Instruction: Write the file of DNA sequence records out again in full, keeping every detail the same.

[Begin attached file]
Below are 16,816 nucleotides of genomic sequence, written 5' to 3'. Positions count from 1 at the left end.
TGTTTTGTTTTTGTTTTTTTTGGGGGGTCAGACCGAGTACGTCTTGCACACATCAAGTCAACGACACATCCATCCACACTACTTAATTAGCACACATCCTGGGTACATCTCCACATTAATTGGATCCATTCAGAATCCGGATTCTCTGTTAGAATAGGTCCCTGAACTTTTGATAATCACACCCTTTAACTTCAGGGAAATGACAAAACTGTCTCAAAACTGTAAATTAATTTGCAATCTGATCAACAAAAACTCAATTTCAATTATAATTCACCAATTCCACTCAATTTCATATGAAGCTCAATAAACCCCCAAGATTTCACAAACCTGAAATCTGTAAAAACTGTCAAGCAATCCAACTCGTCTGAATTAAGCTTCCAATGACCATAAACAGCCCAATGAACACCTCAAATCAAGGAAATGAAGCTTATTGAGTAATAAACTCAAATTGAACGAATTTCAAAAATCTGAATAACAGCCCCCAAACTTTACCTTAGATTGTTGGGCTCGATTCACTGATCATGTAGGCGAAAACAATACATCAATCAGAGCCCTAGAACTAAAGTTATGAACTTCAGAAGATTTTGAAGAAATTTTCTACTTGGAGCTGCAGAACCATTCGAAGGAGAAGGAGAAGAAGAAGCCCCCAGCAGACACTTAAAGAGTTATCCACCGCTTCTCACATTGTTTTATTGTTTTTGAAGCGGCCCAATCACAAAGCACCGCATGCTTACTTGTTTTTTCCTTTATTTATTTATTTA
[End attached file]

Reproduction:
Below are 16,816 nucleotides of genomic sequence, written 5' to 3'. Positions count from 1 at the left end.
TGTTTTGTTTTTGTTTTTTTTGGGGGGTCAGACCGAGTACGTCTTGCACACATCAAGTCAACGACACATCCATCCACACTACTTAATTAGCACACATCCTGGGTACATCTCCACATTAATTGGATCCATTCAGAATCCGGATTCTCTGTTAGAATAGGTCCCTGAACTTTTGATAATCACACCCTTTAACTTCAGGGAAATGACAAAACTGTCTCAAAACTGTAAATTAATTTGCAATCTGATCAACAAAAACTCAATTTCAATTATAATTCACCAATTCCACTCAATTTCATATGAAGCTCAATAAACCCCCAAGATTTCACAAACCTGAAATCTGTAAAAACTGTCAAGCAATCCAACTCGTCTGAATTAAGCTTCCAATGACCATAAACAGCCCAATGAACACCTCAAATCAAGGAAATGAAGCTTATTGAGTAATAAACTCAAATTGAACGAATTTCAAAAATCTGAATAACAGCCCCCAAACTTTACCTTAGATTGTTGGGCTCGATTCACTGATCATGTAGGCGAAAACAATACATCAATCAGAGCCCTAGAACTAAAGTTATGAACTTCAGAAGATTTTGAAGAAATTTTCTACTTGGAGCTGCAGAACCATTCGAAGGAGAAGGAGAAGAAGAAGCCCCCAGCAGACACTTAAAGAGTTATCCACCGCTTCTCACATTGTTTTATTGTTTTTGAAGCGGCCCAATCACAAAGCACCGCATGCTTACTTGTTTTTTCCTTTATTTATTTATTTA